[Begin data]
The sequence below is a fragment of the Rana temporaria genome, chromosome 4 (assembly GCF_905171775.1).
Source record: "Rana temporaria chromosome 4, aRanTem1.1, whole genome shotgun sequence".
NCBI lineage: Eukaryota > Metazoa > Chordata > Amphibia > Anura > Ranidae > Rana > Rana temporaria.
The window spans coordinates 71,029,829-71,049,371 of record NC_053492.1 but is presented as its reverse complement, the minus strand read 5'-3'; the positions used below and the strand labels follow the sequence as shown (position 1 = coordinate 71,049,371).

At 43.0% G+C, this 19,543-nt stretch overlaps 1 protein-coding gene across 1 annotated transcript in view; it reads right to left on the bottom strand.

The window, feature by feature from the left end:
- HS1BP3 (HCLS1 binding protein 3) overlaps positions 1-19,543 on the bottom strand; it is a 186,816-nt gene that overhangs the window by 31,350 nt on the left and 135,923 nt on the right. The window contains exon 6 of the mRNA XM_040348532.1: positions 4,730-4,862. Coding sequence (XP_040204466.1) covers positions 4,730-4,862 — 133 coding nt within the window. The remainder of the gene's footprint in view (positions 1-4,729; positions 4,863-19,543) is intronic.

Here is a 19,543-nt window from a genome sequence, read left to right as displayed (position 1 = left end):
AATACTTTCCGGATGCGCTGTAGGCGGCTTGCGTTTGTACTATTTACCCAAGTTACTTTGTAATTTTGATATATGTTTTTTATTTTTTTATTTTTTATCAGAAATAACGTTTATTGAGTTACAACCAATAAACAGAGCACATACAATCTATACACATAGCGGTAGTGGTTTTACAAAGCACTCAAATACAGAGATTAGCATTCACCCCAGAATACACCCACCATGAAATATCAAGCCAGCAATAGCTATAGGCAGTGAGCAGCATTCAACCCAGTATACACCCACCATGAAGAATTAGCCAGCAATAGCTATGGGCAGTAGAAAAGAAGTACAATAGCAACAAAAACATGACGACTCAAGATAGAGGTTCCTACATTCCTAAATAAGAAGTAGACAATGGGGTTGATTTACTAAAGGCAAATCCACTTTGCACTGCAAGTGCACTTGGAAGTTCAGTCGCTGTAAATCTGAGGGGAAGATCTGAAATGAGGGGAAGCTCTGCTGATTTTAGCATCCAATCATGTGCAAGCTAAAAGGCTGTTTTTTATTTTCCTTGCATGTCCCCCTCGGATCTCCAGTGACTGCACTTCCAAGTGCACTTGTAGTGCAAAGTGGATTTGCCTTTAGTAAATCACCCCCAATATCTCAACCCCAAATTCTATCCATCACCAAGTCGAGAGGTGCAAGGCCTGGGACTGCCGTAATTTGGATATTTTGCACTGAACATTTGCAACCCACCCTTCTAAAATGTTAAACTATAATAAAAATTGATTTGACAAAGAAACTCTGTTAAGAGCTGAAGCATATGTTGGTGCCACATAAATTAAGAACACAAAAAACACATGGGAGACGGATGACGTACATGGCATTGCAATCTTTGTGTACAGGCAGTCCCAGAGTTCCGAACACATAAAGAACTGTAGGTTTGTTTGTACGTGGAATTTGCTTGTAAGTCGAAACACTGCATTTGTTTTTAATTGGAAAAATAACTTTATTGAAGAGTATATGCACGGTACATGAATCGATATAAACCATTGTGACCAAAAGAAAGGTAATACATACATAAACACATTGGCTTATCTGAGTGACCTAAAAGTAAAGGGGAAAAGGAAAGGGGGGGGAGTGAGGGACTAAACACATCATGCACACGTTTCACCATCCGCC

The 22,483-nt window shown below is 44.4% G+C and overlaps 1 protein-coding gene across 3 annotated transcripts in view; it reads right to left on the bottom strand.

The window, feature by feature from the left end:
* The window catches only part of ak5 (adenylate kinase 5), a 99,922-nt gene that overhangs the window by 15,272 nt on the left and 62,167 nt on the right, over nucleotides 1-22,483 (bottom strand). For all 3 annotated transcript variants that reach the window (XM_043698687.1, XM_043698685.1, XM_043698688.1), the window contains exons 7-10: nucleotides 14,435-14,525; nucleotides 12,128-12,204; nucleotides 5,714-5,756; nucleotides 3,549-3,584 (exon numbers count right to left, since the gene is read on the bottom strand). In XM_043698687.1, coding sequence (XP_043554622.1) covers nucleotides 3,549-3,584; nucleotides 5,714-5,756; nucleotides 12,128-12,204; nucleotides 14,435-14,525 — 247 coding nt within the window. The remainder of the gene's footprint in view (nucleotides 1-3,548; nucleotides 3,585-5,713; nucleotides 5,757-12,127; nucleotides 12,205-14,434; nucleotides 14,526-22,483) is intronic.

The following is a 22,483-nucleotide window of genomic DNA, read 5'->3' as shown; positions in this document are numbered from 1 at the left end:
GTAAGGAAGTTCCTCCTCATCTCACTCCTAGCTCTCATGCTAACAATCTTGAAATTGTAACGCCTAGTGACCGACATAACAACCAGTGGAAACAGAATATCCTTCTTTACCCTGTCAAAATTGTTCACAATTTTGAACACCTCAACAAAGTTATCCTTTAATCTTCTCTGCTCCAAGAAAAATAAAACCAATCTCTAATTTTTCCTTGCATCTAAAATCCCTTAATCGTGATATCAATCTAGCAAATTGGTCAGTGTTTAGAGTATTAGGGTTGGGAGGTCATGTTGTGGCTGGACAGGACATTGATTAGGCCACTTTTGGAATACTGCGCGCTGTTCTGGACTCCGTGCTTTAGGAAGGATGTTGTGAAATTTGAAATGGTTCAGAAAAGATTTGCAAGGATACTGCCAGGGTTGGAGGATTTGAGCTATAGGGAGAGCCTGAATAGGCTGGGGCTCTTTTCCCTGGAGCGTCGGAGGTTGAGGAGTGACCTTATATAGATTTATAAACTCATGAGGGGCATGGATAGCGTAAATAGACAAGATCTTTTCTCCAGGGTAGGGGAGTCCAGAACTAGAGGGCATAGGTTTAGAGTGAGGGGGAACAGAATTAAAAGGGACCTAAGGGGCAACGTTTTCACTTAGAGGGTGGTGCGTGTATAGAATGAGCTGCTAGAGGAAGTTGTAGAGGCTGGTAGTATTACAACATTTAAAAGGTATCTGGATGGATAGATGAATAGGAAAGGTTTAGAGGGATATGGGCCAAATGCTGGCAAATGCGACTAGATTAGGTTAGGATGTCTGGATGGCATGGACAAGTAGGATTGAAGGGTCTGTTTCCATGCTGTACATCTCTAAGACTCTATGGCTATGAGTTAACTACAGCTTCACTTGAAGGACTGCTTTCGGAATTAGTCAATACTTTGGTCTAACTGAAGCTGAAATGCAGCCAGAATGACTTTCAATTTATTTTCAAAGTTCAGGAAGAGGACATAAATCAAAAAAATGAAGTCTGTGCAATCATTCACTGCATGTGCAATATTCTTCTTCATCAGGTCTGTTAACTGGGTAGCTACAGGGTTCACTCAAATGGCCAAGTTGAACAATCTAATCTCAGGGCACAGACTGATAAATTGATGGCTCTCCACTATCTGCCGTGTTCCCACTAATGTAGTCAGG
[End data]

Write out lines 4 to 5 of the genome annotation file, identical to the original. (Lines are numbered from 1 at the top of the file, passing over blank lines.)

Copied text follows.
The window spans coordinates 71,029,829-71,049,371 of record NC_053492.1 but is presented as its reverse complement, the minus strand read 5'-3'; the positions used below and the strand labels follow the sequence as shown (position 1 = coordinate 71,049,371).

At 43.0% G+C, this 19,543-nt stretch overlaps 1 protein-coding gene across 1 annotated transcript in view; it reads right to left on the bottom strand.